Paper I

We provide stellar masses and (instantaneous) star formation rates for all galaxies in FLARES from $z = 5-10$ here in HDF5 format. Utilities for reading the data are available at github.com/flaresimulations.

Fits to the galaxy stellar mass function, star formation rate distribution function and star forming sequence are available at the links below. We also provide the full posterior chains obtained from fitDF.

Fits: available here

Chains: available here

Paper II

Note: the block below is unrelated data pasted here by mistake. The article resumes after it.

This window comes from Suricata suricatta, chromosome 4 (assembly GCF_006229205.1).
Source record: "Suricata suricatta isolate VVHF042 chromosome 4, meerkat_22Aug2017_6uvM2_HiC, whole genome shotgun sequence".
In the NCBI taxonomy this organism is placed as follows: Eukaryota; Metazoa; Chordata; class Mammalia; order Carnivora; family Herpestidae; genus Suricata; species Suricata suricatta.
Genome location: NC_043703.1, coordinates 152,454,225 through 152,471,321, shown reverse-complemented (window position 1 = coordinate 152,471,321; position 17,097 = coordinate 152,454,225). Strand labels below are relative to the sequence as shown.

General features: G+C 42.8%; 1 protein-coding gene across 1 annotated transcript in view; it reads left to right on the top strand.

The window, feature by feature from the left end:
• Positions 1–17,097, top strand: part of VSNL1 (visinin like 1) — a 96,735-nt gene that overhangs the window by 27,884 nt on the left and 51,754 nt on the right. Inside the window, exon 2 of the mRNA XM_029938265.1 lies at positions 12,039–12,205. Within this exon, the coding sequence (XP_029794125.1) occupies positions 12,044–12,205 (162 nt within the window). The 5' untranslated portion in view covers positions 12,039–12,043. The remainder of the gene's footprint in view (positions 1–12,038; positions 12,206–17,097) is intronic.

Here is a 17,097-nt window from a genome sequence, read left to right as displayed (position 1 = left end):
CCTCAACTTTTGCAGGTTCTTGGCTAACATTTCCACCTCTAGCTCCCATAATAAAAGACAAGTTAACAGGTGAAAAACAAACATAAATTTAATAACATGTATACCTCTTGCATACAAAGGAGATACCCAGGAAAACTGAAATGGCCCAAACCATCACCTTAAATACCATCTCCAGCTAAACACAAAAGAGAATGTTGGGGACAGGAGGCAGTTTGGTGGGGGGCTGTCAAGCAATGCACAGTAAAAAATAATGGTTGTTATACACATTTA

We provide stellar masses (within 30pkpc), star formation rates (averaged over star particles formed in the last 10, 30, 50, 100 and 200 Myr), the luminosity (dust attenuated and intrinsic), fluxes (Euclid, HST, JWST, Spitzer, Subaru), and the line luminosity and equivalent widths (for nebular lines) for all galaxies in FLARES from $z = 5-10$ here in HDF5 format. Utilities for reading the data are available at github.com/flaresimulations and the code to produce the plots in the paper can be found in github.com/flaresimulations/flares_photometry.